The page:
New film aims to improve journey for special guardians

A film, capturing the troubling experiences of special guardians and the rewards and challenges of bringing up relatives’ children following care proceedings, has been launched today (July 9).

In ‘The First Day of Forever’, which has been made in partnership by the Centre for Child and Family Justice Research at Lancaster University, leading kinship care charity Grandparents Plus, and CoramBAAF, special guardians speak out about how unsupported and isolated they felt.

Given too little or the wrong information, misunderstood, shut out of court or lost in a sea of legal and social work jargon, special guardians describe how they felt locked into a bewildering process beset with obstacles at every turn and afraid to question or challenge the authorities.

Special guardians, usually a relative, are appointed by the courts using a legal order known as a Special Guardian Order (SGO) to care for a child until they turn 18 and, unlike adoption, the child’s legal relationship with his or her birth parents is retained.

In the film five special guardians share their journeys from the initial approach by children’s services, their experiences of court and challenges in the parenting role, including contact with birth parents and access to support.

· Special guardian Maxine, recalling the moment she was put on the spot to move from temporary carer to permanent special guardian, says: “There was always this pressure and a veiled threat as well that, if you don’t take the baby, we are going to put the baby up for adoption.”

· And, in another case, two sisters reveal the story leading up to taking on the responsibility of their baby niece: “One of the initial support plans was just riddled with errors, typos, there was a lot of copying and pasting in there,” said Grace. “There were references to ‘him’ not ‘her’ and to see that was really disheartening. It was really sloppy work and you just think this is a document that is going to be agreed by the court that we are going to follow.”

· And another special guardian adds: “There’s absolutely no difference between having a birth child and bringing home someone else’s baby that you intend to care for, but the difference is that you get much less support and much less advice and guidance and, like you said, no support with the employer.”

The film, funded by the Economic and Social Research Council, is targeted at staff working in children’s services, the courts and prospective special guardians and has been made for education and training purposes.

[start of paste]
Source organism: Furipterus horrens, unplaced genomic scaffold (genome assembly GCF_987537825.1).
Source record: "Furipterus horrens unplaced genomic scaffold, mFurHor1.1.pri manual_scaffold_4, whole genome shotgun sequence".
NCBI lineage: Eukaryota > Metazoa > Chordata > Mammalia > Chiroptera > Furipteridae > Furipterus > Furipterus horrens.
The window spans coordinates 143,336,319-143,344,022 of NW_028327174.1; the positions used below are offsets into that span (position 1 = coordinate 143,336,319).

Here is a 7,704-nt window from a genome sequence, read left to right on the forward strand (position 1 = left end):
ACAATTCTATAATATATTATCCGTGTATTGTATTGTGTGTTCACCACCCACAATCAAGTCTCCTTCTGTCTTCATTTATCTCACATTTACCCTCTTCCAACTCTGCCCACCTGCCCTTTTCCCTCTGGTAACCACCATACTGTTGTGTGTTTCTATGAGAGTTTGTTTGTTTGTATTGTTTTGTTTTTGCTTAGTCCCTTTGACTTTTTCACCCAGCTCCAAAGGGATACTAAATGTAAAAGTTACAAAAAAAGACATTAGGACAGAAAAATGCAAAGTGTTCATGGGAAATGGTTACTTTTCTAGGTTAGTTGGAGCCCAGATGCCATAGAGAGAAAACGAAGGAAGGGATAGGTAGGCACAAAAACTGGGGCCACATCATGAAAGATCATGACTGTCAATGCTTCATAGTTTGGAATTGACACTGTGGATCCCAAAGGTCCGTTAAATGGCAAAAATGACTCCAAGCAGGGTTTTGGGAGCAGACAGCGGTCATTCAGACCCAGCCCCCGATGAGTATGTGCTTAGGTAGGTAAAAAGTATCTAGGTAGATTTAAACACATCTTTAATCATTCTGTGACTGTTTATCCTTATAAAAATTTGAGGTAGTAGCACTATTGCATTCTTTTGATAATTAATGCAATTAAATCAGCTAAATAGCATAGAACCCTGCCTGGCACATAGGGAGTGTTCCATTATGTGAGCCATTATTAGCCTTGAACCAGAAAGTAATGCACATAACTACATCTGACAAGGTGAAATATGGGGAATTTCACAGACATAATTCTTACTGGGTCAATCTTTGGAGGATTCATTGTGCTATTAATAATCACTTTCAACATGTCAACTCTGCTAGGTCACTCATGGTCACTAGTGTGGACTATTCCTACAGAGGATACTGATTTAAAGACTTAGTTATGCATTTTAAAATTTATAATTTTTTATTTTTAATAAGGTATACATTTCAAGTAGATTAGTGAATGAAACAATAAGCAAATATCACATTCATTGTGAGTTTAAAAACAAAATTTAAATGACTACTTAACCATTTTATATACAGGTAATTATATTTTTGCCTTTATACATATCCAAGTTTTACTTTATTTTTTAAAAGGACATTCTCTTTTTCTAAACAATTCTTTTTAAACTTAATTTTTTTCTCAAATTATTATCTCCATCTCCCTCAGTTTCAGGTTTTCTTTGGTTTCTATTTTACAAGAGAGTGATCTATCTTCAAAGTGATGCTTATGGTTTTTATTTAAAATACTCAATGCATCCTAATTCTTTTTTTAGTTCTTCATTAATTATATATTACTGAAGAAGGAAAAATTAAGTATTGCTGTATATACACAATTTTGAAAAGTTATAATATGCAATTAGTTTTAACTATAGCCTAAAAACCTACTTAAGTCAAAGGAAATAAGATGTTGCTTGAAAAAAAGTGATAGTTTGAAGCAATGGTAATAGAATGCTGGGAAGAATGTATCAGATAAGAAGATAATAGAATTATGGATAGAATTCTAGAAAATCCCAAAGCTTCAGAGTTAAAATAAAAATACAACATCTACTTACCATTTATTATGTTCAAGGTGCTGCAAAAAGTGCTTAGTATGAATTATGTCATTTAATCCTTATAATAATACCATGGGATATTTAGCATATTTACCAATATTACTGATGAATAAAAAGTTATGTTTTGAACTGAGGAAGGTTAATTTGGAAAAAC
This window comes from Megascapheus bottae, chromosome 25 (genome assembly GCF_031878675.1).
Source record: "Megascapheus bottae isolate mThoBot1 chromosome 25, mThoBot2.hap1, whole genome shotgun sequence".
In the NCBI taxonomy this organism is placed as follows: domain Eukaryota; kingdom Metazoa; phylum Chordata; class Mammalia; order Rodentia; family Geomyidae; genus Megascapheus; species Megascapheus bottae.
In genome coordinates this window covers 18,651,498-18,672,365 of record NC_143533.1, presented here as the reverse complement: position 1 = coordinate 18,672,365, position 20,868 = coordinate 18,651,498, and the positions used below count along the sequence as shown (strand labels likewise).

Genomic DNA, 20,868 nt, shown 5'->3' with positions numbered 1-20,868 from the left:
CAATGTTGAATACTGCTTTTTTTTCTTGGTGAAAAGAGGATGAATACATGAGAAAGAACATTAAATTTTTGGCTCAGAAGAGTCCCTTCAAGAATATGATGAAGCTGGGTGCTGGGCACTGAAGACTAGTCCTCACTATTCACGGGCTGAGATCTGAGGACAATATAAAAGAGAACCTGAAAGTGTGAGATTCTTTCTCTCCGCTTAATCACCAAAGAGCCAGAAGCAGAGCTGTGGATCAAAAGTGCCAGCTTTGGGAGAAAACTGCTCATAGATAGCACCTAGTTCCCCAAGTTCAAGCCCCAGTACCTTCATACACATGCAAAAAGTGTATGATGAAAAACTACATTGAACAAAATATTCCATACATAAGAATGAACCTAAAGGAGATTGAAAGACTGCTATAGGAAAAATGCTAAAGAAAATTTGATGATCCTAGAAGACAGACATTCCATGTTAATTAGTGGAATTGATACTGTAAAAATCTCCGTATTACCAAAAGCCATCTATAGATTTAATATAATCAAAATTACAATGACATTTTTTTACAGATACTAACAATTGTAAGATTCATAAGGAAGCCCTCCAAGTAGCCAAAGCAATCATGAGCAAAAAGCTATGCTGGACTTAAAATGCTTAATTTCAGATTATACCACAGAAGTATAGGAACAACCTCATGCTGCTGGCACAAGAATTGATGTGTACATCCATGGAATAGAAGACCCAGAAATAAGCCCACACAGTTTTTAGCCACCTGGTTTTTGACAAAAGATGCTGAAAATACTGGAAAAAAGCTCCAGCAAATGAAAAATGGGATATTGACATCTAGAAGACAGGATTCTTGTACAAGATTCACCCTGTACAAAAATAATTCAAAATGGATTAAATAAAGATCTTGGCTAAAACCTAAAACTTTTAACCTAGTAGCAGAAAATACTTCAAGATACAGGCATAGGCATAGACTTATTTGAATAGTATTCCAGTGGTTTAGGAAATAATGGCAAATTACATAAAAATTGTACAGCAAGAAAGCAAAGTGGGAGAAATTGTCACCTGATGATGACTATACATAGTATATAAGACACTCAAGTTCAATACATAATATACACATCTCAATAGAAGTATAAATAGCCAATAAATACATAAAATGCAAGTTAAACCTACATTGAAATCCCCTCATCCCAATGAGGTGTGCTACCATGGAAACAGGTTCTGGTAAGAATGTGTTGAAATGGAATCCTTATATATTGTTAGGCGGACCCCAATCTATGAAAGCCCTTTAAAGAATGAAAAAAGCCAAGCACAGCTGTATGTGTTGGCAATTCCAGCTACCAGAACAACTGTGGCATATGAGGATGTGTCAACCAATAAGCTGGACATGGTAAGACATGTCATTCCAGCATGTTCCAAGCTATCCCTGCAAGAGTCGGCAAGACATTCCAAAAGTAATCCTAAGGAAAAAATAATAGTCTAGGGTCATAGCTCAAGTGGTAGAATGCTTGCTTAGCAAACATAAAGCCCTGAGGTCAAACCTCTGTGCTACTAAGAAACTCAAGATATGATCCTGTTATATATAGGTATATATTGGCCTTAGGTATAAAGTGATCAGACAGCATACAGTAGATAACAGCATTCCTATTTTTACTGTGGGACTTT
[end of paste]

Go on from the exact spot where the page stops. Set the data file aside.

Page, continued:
The film will be open access and posted on partner websites and YouTube where it will be possible to view chapters separately.

Professor Judith Harwin, of Lancaster University, said: “More children nowadays go and live with special guardians following care proceedings than are placed for adoption. Yet very little is known about the responsibilities and impacts.

“In this hard-hitting and frank film, special guardians provide compelling insights and messages for practice and policy which cannot be ignored and powerfully amplify research findings.”

Chief Executive of Grandparents Plus Dr Lucy Peake said: “In this powerful film, special guardians describe turning their lives upside down to raise a relative’s child, only to be let down by the system. It’s a powerful call to those in the legal and social work professions to make sure special guardians get the practical, financial and emotional support they need.”

Director of Policy, Research and Development at CoramBAAF John Simmonds said: “Taking on the full-time care of a child until they are 18 and beyond is at the extreme end of the expectations that grandparents and other family members have.

“When that results from care proceedings in the courts, that is even more so. The special guardians in this film are really clear what this has meant for each of them in a very personal way – the major adjustments to their life style, expectations and plans. We have a lot to learn and do in response to what they have to tell us.”

The film follows national research by Professor Harwin and a team at Lancaster University and a rapid evidence review carried out by Dr John Simmonds from CoramBAAF and Professor Harwin, commissioned by the Nuffield Family Justice Observatory in response to the Court of Appeal’s call for authoritative, evidence-based guidance for the use of SGOs.

The research and review, which showed that SGOs provide children with a safe, permanent home with family members when the court decides they cannot live with their birth parents, called for significant changes.

/Public Release. The material in this public release comes from the originating organization and may be of a point-in-time nature, edited for clarity, style and length. View in full here.